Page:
If you’ve decided to end your marriage, you likely know that your divorce will not be immediate and you and your ex will have to work out some financial issues before the divorce is final. If you live in California, here are some state-specific mandates you should know about when it comes to dissolving your marriage and ensuring that your children and assets are protected.
Eligibility for filing a California divorce
You’ll have to be deemed eligible to divorce by the California courts if you’re a resident of the state. You and/or your spouse must have resided in California for six months or more before filing for divorce in the California county you live in. If you want to be able to file for divorce in any county in the state, you or your spouse must have lived in that county for at least three months before filing.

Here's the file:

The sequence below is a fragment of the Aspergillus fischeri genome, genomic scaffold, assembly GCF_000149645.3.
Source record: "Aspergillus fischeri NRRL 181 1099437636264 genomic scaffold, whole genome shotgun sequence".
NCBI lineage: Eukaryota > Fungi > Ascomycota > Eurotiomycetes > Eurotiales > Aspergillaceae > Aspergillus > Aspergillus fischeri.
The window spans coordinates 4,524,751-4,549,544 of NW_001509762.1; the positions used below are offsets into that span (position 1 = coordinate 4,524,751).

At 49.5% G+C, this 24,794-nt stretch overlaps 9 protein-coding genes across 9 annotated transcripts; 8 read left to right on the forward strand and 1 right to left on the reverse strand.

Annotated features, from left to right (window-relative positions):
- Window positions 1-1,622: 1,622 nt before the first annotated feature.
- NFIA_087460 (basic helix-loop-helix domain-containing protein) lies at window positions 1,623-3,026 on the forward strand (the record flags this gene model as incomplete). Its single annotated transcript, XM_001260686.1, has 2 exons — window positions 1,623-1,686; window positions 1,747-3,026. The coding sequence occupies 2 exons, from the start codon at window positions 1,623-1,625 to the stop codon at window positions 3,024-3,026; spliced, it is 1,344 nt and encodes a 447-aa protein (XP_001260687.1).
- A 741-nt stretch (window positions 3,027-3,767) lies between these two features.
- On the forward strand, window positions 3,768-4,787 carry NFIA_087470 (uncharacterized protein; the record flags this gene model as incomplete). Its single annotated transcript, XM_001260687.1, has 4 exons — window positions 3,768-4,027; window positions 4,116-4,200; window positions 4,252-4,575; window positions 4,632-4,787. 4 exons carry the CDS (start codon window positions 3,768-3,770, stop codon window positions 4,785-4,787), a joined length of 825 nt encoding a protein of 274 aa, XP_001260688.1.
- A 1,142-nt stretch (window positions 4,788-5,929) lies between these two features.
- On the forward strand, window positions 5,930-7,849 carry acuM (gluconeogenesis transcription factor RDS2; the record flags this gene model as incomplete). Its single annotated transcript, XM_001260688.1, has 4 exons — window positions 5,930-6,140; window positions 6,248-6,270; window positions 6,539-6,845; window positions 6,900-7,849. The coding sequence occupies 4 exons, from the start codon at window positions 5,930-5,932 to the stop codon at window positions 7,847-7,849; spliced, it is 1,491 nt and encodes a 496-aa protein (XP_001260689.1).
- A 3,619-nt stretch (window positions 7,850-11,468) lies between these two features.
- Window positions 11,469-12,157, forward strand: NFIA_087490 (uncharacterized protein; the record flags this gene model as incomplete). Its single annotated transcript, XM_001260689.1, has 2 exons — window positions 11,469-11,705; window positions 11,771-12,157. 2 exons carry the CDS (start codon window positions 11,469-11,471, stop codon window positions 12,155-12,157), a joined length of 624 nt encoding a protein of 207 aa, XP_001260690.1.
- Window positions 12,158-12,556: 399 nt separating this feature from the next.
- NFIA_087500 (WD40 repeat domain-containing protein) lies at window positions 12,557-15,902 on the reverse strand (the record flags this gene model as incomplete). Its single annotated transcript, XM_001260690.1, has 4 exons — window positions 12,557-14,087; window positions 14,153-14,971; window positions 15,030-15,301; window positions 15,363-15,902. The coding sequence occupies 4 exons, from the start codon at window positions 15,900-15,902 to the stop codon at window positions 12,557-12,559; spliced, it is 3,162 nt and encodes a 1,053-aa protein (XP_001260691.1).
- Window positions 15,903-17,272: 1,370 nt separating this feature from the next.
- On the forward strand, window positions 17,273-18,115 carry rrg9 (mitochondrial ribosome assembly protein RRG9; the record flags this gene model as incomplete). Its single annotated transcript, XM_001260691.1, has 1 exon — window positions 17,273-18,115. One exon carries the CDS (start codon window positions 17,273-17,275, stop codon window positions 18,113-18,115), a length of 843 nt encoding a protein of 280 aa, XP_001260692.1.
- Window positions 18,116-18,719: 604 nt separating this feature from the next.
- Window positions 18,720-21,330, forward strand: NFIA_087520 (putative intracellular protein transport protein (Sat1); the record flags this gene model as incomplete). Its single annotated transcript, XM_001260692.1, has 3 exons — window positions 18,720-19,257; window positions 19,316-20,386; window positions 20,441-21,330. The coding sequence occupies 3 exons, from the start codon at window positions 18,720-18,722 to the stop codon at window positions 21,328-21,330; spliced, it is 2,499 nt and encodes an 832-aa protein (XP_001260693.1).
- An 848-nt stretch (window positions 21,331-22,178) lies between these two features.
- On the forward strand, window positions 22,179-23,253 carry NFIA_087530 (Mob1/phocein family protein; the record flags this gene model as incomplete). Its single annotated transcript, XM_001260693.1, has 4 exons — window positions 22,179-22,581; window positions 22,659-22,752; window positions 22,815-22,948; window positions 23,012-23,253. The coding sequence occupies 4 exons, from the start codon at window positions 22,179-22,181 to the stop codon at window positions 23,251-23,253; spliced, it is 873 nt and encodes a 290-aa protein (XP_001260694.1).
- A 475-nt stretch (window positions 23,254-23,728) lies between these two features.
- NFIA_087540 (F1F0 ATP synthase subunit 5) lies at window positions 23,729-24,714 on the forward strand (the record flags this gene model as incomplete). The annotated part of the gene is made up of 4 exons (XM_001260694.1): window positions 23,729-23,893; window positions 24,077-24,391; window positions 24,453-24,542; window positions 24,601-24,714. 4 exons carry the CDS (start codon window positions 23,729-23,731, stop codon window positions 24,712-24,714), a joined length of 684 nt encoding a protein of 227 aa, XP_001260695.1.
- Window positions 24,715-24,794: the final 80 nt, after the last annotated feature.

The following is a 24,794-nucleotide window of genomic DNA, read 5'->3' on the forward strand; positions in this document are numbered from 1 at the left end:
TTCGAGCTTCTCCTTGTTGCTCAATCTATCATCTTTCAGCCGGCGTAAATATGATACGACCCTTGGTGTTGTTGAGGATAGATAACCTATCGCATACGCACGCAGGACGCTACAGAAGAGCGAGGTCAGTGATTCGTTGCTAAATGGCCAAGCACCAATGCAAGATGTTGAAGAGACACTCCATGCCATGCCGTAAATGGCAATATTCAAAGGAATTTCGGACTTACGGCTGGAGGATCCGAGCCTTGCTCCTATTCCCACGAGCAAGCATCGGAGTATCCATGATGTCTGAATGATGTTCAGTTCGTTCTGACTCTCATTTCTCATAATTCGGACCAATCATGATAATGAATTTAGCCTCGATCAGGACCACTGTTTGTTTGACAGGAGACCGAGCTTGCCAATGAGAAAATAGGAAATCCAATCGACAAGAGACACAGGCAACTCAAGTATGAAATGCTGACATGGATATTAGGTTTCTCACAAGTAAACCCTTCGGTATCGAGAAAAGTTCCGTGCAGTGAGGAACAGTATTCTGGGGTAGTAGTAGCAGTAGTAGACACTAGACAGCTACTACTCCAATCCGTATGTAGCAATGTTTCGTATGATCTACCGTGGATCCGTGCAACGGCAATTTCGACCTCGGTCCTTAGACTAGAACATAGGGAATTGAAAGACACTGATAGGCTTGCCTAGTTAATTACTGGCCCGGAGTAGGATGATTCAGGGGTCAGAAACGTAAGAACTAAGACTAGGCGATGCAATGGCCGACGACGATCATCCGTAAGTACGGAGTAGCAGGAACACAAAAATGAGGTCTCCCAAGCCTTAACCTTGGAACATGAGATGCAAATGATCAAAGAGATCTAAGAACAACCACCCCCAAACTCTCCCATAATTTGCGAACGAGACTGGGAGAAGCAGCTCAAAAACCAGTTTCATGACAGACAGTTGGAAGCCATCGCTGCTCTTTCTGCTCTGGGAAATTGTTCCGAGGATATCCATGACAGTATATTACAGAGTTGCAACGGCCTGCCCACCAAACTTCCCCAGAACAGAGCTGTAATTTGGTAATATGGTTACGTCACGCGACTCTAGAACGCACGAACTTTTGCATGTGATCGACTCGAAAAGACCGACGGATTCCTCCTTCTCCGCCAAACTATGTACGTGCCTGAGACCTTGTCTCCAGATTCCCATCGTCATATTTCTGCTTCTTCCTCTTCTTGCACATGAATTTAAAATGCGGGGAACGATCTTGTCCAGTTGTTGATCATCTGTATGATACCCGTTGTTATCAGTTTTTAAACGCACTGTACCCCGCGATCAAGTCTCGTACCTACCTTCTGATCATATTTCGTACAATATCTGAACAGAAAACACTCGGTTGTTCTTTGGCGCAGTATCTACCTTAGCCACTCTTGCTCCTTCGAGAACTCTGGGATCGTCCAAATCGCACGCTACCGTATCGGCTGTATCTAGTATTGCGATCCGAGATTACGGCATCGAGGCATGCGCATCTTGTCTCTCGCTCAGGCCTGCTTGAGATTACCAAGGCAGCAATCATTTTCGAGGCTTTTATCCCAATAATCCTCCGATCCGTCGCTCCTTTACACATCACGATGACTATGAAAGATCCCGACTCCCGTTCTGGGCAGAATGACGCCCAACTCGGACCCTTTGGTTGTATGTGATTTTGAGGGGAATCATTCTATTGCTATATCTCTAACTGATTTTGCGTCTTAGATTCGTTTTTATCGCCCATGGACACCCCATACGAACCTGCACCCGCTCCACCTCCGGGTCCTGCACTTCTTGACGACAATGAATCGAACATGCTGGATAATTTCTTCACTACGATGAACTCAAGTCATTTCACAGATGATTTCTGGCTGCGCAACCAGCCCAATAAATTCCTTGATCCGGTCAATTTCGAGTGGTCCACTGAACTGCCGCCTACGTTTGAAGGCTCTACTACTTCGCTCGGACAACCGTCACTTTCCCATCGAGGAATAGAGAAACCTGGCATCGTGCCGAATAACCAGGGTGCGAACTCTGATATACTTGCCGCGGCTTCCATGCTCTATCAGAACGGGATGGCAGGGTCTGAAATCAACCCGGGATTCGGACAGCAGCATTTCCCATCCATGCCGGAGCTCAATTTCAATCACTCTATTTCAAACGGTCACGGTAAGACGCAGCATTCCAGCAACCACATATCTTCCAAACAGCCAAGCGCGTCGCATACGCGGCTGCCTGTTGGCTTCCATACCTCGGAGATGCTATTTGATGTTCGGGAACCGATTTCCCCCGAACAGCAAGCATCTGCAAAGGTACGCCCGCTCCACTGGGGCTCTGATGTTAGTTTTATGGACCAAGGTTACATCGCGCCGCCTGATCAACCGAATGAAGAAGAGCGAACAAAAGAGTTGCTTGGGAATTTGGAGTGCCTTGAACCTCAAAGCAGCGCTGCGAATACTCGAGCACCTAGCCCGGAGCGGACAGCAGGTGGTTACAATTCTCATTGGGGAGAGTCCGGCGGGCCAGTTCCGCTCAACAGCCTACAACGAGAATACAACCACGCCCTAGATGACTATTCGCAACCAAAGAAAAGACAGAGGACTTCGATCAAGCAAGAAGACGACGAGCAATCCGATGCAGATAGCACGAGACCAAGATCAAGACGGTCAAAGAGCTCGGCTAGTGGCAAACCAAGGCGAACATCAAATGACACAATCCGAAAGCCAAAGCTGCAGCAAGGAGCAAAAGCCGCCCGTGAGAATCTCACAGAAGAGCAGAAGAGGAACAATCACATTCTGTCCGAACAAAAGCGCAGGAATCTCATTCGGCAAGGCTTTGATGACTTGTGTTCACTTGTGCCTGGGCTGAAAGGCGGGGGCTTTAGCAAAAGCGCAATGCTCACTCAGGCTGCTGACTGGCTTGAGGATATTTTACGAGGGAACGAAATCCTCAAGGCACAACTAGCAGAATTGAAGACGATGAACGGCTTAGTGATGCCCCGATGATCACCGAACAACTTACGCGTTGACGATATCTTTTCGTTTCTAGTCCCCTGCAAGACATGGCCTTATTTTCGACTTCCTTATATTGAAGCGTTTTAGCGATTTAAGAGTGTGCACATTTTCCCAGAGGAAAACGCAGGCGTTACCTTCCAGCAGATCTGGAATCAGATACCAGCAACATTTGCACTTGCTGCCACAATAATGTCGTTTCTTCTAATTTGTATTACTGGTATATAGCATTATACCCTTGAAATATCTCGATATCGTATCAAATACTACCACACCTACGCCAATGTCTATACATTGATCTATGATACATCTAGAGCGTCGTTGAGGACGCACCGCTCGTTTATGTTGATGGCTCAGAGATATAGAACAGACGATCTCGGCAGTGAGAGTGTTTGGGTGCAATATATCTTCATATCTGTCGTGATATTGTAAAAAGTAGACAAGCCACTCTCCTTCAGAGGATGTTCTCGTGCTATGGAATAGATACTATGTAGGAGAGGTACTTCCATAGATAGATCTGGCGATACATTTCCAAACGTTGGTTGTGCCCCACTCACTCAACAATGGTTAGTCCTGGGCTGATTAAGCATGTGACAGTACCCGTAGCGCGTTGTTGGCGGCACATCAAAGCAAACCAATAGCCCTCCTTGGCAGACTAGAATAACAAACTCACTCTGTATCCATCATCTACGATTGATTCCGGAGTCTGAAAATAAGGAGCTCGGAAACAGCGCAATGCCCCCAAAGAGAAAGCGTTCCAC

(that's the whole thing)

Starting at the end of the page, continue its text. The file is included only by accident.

What are the grounds for divorce in California?
All divorces filed in the state of California are considered no-fault. This means that the spouse who requests the divorce does not have to provide the court with a reason for the divorce. The spouse who wants the divorce also does not have to prove that the other spouse wronged them. In California, the judge will not consider whether one spouse harmed the other or if adultery is the reason for the divorce.
In California, you can also opt for a summary dissolution, which is a simplified method for divorce. To qualify for a summary dissolution, you have to be married for less than five years. You can not have any children or own any property as a couple. This process can be an easier way to get a divorce since you won’t have to deal with custody or asset division issues.